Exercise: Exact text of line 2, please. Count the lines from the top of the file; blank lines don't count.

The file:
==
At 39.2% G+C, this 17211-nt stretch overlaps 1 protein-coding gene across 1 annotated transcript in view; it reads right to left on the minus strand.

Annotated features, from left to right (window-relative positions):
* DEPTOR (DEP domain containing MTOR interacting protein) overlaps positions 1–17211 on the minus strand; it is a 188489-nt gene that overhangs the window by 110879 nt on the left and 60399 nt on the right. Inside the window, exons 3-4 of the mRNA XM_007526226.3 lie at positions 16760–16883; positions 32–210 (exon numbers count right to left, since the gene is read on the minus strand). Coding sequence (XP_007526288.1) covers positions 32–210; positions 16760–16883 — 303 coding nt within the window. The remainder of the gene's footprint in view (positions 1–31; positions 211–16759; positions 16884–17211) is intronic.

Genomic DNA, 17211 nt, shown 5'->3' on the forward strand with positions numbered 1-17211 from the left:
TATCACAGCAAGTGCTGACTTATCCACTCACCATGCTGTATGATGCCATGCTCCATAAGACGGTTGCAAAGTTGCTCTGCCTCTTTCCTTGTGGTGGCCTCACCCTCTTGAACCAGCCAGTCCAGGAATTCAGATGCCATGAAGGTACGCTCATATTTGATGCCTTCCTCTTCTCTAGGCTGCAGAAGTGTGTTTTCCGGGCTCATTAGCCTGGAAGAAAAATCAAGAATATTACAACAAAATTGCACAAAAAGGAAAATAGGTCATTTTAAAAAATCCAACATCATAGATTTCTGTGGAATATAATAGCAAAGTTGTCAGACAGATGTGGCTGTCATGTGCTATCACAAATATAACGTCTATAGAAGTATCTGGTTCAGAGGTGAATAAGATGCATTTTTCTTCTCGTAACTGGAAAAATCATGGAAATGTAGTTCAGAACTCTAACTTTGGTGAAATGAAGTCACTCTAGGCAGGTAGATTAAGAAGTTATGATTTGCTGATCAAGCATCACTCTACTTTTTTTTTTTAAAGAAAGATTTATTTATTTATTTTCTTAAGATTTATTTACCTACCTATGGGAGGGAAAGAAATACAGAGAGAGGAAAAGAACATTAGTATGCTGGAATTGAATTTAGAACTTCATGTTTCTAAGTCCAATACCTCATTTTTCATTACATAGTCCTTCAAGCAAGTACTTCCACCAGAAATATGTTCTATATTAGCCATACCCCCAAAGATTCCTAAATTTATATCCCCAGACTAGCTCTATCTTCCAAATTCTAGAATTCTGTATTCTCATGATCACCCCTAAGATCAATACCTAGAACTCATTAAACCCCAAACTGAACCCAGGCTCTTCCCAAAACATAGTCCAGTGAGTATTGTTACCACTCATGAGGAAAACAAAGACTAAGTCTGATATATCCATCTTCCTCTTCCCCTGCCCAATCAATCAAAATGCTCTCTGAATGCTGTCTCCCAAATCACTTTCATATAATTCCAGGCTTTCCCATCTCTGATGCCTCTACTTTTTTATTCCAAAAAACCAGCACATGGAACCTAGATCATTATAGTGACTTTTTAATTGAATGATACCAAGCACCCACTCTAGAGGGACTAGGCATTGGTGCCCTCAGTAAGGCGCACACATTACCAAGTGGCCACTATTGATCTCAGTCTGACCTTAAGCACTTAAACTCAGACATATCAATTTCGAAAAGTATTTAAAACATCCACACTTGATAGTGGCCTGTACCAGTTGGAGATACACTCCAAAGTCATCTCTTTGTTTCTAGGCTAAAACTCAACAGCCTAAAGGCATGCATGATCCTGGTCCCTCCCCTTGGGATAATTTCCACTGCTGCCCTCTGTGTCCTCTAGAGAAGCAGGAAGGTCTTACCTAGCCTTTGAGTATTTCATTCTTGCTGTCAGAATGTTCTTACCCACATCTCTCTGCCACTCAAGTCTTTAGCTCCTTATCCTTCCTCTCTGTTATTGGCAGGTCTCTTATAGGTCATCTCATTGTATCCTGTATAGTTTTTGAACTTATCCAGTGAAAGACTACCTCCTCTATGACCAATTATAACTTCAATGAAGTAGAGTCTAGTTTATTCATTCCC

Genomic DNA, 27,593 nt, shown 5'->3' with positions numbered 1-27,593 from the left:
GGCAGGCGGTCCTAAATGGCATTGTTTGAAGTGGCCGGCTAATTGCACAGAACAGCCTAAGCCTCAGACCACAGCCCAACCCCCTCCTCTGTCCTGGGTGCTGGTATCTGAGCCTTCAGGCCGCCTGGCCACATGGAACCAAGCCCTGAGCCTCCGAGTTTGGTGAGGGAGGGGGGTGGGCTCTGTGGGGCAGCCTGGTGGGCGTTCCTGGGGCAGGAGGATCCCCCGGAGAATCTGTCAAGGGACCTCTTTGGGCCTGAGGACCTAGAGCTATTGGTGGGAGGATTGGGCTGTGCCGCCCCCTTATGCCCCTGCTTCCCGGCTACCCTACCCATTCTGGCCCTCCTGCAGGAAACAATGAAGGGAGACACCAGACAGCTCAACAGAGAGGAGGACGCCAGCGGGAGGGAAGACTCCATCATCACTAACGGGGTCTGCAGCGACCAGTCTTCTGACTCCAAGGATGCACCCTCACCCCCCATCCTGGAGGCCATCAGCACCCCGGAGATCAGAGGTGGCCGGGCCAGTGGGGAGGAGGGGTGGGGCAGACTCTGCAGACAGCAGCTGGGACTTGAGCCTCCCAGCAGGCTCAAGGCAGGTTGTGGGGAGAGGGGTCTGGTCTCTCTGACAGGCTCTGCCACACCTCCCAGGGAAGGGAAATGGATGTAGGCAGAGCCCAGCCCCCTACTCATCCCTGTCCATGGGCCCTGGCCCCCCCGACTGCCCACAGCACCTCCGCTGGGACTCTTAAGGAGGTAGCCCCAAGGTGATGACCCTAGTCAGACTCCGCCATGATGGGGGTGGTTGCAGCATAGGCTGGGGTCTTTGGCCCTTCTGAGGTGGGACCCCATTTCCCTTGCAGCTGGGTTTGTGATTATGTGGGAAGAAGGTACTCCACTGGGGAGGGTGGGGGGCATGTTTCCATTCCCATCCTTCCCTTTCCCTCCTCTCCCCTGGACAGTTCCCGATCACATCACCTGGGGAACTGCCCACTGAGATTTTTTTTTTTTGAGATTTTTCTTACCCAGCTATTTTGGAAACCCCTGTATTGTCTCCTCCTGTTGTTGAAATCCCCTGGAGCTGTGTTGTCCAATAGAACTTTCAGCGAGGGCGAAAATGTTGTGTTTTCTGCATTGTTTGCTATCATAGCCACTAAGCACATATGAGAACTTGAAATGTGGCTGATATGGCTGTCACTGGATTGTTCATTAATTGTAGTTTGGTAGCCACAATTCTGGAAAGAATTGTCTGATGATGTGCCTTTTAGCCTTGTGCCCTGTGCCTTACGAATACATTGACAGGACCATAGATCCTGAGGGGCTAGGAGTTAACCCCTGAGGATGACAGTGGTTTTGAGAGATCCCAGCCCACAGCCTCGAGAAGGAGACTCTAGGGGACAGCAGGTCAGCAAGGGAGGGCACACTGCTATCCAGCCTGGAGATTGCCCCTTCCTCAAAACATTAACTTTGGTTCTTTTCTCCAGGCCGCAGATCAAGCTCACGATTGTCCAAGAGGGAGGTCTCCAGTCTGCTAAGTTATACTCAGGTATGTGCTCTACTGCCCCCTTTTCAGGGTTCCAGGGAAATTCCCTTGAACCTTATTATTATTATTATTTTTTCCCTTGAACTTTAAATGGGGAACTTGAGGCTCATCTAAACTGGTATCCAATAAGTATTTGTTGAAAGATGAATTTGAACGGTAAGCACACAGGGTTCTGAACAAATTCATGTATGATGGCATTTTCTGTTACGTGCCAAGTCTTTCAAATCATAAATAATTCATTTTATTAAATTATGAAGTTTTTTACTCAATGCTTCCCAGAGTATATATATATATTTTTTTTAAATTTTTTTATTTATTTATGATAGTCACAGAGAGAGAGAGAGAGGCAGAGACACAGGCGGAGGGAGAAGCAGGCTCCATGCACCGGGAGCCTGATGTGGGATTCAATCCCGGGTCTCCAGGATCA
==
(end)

Annotated features, from left to right (window-relative positions):